Space strategy launched
Issued: Tue, 04 Oct 2016 12:51:00 BST
The University is launching its first ever space strategy.
Space is a key strategic resource that can enable our future success. The new Space Strategy will inform how space is used and developed throughout all University buildings, new and old, and applies to all types of space: workspace, learning and teaching space, research space, social and amenity space, commercial/incubator space. This represents another step towards transforming our campus.
Phil Taylor talks to Senior Vice-Principal and Head of the College of Science and Engineering, Muffy Calder, and to Clerk of Senate and Vice-Principal John Briggs about the space strategy.
The University currently occupies 400,000 square metres of buildings over two campuses, plus shared accommodation at the Dumfries campus, NHS estate and SUERC. It also has a field station at Rowardennan, Loch Lomond and Cochno Farm. This space is spread throughout 295 buildings, many of which hold listed status, posing serious challenges when one the University’s ambitions is to provide open, permeable and flexible space which encourages informal interaction and collaboration. This policy aims to ensure staff and students are all provided with the best spaces possible, the right type of space, when needed, at a cost that is at a sustainable level.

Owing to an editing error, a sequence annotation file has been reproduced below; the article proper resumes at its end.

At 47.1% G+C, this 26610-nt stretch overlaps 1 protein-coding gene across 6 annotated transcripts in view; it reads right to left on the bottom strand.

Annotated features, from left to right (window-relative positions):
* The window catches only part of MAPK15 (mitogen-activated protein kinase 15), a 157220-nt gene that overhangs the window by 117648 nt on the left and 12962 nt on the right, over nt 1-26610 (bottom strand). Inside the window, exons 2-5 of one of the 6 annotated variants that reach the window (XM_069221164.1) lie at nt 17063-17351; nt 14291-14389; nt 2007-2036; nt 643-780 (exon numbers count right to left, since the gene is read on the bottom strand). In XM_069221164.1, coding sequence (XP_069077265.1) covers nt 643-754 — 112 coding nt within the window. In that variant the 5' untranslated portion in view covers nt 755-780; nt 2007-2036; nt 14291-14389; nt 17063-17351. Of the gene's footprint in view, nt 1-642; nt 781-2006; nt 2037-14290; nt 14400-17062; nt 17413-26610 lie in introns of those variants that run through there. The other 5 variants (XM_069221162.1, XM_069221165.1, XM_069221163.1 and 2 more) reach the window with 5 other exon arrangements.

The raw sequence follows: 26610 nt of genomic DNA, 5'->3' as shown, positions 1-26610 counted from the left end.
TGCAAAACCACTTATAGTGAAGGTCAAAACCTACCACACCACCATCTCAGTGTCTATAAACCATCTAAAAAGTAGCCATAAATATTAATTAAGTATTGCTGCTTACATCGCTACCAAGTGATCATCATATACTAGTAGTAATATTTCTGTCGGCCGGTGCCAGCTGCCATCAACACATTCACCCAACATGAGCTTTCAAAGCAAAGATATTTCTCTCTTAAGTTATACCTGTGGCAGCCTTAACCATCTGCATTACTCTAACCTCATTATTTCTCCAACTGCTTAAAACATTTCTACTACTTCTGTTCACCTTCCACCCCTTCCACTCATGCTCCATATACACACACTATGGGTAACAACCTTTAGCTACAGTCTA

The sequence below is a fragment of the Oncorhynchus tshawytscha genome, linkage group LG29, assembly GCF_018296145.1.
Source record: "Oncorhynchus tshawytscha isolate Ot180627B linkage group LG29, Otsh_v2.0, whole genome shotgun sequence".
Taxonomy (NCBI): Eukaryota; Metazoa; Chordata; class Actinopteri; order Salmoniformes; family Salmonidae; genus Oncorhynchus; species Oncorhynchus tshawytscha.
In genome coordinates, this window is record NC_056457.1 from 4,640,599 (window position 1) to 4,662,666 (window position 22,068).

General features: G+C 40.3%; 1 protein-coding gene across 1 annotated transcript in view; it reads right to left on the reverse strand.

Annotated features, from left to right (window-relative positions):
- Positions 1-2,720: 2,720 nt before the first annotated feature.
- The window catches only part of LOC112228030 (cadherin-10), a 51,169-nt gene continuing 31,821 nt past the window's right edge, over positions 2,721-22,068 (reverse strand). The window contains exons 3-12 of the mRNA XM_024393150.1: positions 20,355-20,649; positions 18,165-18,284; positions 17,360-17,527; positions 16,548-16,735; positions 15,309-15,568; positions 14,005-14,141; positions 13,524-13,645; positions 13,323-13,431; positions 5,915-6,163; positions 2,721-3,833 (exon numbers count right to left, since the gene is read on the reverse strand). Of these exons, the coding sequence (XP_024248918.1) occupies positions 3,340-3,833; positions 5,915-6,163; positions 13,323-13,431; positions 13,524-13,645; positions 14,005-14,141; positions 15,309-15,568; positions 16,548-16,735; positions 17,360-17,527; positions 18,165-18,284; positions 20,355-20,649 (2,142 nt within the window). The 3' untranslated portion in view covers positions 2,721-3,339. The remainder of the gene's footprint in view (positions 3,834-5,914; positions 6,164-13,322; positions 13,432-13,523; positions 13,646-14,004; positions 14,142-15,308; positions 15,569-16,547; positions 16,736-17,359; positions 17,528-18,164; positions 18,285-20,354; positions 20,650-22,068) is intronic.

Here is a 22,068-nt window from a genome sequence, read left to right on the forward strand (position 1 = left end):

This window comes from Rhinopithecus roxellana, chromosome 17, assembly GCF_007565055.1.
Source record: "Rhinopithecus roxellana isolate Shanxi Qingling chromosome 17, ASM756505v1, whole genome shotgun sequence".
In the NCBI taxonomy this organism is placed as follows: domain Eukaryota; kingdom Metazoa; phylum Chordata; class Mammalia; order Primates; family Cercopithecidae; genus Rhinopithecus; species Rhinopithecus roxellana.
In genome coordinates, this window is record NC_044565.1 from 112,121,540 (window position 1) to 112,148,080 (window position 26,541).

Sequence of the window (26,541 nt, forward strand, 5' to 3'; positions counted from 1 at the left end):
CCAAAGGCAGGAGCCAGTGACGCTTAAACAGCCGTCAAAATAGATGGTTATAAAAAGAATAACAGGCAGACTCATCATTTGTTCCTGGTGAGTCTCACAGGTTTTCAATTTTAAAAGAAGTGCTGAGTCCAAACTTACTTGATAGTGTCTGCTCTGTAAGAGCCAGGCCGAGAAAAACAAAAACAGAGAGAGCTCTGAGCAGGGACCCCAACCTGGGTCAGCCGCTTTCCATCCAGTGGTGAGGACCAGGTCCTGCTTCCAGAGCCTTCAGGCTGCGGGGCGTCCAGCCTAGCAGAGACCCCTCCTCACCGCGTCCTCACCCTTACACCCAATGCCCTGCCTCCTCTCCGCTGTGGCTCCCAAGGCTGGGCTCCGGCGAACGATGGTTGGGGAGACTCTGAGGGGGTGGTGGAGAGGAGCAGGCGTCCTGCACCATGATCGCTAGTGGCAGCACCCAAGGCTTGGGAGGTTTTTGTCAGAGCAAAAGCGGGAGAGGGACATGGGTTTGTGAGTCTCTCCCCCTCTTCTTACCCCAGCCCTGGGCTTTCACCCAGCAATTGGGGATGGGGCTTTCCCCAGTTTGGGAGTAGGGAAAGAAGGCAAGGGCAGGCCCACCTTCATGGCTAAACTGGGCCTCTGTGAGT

Implementing the space strategy will enable the University to become a more efficient, environmentally sustainable and cost-effective campus. It will also improve our current position in the Government’s University Estates League Tables. The Space Strategy sets targets to improve University performance against the 24 Russell Group Universities. By 2020, we aim to be in the top eight universities.
The strategy documents can be found on the Estates and Buildings Space Strategy page.
Pilot teaching rooms
The new Learning and Teaching Hub on University Avenue, due to open in Autumn 2019, will be the first large scale opportunity for the University to design new space with these principles in mind.
Refurbished pilot rooms, designed to test these principles for learning and teaching space are now in use. The rooms allow students and staff to try different learning and teaching approaches and feedback and results of this pilot, will be adopted by the University for the final design of the new building. These new active learning spaces, designed by HLM architects, have an improved layout and more flexible furniture and equipment, enabling students to engage with learning material and with one another during a lecture in ways that traditional room layouts to not typically allow. The new rooms can be found in:
- St. Andrews Building - Room 202, 227 & 230
- Adam Smith Building - Room 901, 902, 903 & 904
- Wolfson Medical School Building – Hugh Fraser Room and Gannochy Room
If you try the new rooms, let us know what you think: email@example.com